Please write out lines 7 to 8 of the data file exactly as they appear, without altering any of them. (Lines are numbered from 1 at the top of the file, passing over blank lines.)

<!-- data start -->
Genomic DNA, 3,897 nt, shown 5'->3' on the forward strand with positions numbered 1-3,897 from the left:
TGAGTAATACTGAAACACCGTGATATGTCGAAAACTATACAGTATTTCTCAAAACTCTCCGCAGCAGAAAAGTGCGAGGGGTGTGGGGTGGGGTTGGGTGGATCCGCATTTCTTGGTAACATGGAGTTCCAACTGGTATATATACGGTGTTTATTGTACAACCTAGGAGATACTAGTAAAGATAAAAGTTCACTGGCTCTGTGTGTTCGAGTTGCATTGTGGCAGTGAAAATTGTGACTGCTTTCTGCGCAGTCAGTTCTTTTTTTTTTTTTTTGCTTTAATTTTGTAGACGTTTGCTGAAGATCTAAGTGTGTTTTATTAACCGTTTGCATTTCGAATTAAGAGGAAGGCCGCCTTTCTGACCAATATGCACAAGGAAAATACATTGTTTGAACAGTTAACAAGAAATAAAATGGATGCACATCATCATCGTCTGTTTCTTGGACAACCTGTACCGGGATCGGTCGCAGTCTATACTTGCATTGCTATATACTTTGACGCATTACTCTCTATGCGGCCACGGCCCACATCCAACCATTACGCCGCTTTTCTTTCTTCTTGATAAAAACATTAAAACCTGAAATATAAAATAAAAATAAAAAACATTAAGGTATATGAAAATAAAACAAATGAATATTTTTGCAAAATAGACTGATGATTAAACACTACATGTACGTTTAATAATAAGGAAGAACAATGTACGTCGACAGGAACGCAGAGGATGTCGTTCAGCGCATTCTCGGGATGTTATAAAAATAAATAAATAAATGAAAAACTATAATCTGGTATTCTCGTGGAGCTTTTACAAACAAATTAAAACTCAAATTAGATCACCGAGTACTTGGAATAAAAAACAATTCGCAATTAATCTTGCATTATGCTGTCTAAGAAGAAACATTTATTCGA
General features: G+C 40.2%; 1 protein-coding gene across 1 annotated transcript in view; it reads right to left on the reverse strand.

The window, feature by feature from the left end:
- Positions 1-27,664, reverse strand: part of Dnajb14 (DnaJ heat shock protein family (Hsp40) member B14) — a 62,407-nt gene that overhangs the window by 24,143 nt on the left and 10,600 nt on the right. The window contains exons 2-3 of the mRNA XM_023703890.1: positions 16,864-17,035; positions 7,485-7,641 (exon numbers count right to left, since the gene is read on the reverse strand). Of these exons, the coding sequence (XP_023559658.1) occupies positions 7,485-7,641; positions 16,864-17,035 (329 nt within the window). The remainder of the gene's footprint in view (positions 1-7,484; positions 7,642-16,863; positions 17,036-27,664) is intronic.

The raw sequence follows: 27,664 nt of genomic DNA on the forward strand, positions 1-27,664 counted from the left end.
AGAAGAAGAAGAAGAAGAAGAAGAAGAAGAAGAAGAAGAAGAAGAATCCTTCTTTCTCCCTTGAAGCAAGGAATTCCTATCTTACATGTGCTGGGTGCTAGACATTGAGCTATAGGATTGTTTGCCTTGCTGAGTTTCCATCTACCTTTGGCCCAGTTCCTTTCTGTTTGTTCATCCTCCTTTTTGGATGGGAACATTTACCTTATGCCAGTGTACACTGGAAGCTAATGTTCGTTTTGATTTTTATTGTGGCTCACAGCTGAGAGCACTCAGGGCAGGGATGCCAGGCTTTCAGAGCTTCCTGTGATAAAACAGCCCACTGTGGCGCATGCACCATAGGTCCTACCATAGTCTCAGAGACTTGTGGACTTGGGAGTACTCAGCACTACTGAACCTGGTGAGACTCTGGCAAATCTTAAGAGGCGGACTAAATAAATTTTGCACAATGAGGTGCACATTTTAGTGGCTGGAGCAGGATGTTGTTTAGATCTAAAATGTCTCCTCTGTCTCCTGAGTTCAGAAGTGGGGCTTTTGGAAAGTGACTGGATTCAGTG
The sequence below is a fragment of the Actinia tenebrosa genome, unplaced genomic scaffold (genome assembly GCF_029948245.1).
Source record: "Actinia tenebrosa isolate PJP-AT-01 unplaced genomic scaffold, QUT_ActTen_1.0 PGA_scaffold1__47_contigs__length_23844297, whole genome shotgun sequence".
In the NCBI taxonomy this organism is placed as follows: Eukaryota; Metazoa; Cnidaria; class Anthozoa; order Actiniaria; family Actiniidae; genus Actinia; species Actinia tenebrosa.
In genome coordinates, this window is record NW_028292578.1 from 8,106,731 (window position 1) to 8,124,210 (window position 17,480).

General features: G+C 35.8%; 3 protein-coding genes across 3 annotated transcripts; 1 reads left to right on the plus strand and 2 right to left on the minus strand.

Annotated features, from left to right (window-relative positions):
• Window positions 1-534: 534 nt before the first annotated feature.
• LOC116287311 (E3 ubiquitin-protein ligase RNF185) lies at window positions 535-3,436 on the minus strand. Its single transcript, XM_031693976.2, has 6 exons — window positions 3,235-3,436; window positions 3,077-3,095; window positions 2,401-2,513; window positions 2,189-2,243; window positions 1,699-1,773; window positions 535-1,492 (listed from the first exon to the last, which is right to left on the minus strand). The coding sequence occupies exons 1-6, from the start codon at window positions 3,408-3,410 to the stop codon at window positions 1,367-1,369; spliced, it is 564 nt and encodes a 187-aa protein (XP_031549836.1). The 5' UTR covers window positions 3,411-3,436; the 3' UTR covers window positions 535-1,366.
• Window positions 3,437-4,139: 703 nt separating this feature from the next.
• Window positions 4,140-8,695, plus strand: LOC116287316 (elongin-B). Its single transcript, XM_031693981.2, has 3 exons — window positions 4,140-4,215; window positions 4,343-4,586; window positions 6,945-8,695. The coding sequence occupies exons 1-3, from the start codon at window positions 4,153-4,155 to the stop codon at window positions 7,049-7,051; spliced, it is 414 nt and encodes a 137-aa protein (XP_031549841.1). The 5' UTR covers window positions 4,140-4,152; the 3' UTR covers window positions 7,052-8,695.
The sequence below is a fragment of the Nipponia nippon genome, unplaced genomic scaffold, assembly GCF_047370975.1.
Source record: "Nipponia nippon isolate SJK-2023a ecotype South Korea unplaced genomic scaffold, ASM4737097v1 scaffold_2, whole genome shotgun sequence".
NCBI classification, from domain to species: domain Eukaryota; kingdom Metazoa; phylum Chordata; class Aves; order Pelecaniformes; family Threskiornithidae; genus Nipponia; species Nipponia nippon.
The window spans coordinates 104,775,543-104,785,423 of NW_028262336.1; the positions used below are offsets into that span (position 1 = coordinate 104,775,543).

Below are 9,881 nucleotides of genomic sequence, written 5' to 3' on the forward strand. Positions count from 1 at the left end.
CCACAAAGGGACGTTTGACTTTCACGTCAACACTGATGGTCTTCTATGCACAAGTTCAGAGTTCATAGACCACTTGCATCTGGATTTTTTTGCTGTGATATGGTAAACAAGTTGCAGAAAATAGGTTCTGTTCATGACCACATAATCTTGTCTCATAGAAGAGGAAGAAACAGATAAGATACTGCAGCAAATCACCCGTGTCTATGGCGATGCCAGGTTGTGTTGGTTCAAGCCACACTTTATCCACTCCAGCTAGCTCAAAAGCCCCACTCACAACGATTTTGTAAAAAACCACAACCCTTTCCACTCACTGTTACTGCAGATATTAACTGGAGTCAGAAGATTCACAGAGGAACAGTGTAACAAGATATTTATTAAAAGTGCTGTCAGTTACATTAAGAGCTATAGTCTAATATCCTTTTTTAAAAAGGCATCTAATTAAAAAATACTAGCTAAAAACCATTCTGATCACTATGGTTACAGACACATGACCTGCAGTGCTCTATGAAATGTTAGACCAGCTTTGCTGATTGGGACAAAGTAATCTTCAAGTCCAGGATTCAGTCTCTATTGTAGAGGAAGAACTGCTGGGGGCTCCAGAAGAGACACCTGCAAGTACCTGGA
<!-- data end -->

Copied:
AGAAGAAGAAGAAGAAGAAGAAGAAGAAGAAGAAGAAGAAGAAGAATCCTTCTTTCTCCCTTGAAGCAAGGAATTCCTATCTTACATGTGCTGGGTGCTAGACATTGAGCTATAGGATTGTTTGCCTTGCTGAGTTTCCATCTACCTTTGGCCCAGTTCCTTTCTGTTTGTTCATCCTCCTTTTTGGATGGGAACATTTACCTTATGCCAGTGTACACTGGAAGCTAATGTTCGTTTTGATTTTTATTGTGGCTCACAGCTGAGAGCACTCAGGGCAGGGATGCCAGGCTTTCAGAGCTTCCTGTGATAAAACAGCCCACTGTGGCGCATGCACCATAGGTCCTACCATAGTCTCAGAGACTTGTGGACTTGGGAGTACTCAGCACTACTGAACCTGGTGAGACTCTGGCAAATCTTAAGAGGCGGACTAAATAAATTTTGCACAATGAGGTGCACATTTTAGTGGCTGGAGCAGGATGTTGTTTAGATCTAAAATGTCTCCTCTGTCTCCTGAGTTCAGAAGTGGGGCTTTTGGAAAGTGACTGGATTCAGTG
The sequence below is a fragment of the Actinia tenebrosa genome, unplaced genomic scaffold (genome assembly GCF_029948245.1).